Streaming replaced album purchases, and consumers gained access to millions of songs for only a small monthly fee. Small artists who could once make decent money selling albums lost their livelihood.
Some musicians adapted to the change by being more proactive in getting paid gigs. They sacrificed their security for a life on the road, and many did quite well.
Still, virtual concerts may reduce the demand for in-person performances for these small artists, hurting yet another money-making outlet for them. Musicians with local fame might struggle to stand out on the internet.
This isn’t to say there’s no hope — artists are already figuring out how to generate revenue through Patreon donations and live stream tipping. But it appears that musicians may need to overcome another hurdle.
Conclusion – Are Virtual Concert Experiences Worth It?
Travel restrictions and shelter-in-place orders put a halt to traditional concerts for a while. Consequently, bands and music artists have adapted to a new reality by hosting virtual shows.
Thanks to the magic of livestreaming, fans realized they could see their favorite artists without the hassle of traveling and getting a decent view. Now that COVID-19 cases are on the decline and life resumes are standard, many fans don’t want to go back to in-person concerts.
Nevertheless, in-person concerts remain in demand because of the irreplaceable experiences and bragging rights they offer; and paying more for an actual show is the best way to support the music you love.
Are virtual concerts worth it? Only you can decide.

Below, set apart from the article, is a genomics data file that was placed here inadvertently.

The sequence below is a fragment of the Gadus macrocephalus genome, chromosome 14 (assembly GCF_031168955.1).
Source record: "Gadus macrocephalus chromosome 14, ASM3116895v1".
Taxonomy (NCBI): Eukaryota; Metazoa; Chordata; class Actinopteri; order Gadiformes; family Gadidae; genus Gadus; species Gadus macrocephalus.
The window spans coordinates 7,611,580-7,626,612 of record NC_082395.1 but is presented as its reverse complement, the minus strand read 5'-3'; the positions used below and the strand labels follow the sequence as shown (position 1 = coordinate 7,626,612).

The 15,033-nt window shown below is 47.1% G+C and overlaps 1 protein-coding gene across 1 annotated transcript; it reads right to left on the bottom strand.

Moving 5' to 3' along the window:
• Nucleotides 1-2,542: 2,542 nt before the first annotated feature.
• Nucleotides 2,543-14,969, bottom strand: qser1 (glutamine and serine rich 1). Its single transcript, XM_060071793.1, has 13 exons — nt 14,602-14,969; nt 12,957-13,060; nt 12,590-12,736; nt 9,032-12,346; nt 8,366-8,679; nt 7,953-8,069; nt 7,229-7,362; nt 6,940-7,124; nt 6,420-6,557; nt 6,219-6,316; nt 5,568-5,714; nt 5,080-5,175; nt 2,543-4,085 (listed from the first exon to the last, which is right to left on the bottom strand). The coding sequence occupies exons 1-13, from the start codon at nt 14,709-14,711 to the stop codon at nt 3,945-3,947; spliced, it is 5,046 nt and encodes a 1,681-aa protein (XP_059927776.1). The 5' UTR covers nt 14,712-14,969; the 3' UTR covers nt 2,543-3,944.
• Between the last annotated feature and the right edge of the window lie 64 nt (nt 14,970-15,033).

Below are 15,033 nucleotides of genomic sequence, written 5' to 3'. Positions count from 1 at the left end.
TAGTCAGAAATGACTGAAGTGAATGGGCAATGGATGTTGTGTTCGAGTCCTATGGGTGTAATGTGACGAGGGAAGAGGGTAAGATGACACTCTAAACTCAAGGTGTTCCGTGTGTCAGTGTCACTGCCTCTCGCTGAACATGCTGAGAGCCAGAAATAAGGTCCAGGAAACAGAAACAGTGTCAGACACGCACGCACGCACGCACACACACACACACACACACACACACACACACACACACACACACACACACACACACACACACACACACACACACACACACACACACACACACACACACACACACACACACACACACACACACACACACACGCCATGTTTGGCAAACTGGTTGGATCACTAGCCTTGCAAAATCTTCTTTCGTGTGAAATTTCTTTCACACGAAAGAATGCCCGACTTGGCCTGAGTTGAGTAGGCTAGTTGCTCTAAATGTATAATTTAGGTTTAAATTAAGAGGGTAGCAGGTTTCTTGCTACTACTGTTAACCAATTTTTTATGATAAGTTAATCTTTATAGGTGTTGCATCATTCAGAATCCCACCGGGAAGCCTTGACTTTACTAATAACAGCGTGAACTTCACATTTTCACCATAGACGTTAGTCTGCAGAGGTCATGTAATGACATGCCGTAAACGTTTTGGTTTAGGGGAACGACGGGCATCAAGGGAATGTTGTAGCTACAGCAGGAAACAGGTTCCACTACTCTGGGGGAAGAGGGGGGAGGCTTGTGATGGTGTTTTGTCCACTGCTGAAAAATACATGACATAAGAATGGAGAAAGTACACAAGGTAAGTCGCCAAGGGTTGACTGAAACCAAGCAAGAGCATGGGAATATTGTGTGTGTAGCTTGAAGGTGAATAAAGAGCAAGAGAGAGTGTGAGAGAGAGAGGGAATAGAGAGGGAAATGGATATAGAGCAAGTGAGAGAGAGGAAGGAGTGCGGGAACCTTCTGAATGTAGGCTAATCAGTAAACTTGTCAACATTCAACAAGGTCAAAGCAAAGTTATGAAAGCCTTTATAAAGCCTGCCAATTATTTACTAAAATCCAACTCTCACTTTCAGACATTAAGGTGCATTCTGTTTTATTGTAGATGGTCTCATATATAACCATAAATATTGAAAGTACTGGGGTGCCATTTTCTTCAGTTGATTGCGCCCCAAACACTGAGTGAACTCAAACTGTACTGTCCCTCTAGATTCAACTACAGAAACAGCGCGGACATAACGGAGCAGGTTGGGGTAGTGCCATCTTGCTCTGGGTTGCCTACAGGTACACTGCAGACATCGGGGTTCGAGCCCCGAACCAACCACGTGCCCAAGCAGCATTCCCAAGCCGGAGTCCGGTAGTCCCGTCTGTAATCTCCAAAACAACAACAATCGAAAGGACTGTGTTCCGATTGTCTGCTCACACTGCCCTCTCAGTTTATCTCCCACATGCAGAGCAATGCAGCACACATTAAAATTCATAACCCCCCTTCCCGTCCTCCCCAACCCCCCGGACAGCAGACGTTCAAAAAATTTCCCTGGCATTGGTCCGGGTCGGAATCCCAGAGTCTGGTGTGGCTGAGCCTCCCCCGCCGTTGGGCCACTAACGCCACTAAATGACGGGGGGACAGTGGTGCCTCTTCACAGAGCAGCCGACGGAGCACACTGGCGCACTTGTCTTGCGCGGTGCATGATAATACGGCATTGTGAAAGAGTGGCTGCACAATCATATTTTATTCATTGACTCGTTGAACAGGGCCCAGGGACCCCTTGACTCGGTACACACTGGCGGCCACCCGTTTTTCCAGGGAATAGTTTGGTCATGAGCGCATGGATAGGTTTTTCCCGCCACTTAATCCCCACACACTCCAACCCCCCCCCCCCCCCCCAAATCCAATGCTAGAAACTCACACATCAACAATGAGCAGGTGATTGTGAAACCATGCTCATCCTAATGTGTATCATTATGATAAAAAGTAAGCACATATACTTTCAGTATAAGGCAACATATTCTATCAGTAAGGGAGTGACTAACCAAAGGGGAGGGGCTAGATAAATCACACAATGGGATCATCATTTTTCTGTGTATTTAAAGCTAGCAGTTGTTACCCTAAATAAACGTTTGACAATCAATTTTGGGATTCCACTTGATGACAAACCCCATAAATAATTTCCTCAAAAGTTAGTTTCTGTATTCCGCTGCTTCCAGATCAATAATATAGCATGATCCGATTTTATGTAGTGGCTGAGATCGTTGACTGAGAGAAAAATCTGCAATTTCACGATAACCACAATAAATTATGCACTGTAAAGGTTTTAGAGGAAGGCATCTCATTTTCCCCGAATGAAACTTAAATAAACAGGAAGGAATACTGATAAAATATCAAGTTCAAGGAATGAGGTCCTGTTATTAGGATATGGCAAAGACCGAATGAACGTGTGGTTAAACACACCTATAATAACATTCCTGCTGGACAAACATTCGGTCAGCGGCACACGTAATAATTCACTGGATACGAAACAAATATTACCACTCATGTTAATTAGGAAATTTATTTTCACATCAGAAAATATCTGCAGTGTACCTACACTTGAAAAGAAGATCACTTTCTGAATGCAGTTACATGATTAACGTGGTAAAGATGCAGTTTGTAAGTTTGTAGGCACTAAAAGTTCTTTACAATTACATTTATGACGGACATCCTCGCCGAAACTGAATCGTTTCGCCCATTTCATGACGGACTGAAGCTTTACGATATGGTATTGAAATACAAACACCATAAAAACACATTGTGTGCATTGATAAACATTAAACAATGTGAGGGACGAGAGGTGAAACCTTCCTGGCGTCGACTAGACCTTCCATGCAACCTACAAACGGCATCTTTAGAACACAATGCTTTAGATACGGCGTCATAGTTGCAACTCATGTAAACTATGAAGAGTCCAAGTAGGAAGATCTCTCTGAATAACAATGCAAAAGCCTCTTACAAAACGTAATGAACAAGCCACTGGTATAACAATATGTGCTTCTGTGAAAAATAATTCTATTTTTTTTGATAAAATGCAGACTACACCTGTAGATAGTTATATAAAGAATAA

How do you enjoy a virtual concert?
If you truly want to immerse yourself in a virtual concert, there are steps you should take to amplify your enjoyment.
First things first: turn off the lights! Concerts usually happen at night or in a dark room to shut off everything outside the band and audience. Being in a dark room also veils potential distractions in darkness, allowing you to focus on the screen.
Secondly, use the best viewing and audio equipment you can get your hands on. We’re not saying to wipe out your checking account by buying a 70 inch, 8k display — but a 13-inch laptop display and onboard speakers can be an underwhelming setup. Connecting via HDMI to a larger display lets you see more, while some decent headphones (which you should already have if you’re serious about music) make the experience more surreal.
Finally, even though you’ll likely be joining a chatroom with thousands of fans, watch it with some friends if you can! They’ll allow you to sing along with others like you would in a traditional concert.
How does a virtual concert work?
The coronavirus pandemic caused their recent explosion in popularity, but the underlying technology of virtual concerts has been around a little while. 360-degree cameras allow fans to enjoy VR concerts. Several high-quality microphones allow fantastic audio. A solid internet connection minimizes lag time so what you’re seeing is indeed live.
None of these things are new, but their implementation is undoubtedly innovative. It takes a team of professionals with a sizeable budget to make the perfect virtual concert possible. And, of course, we need streaming services to deliver all of that hard work for music enthusiasts to enjoy.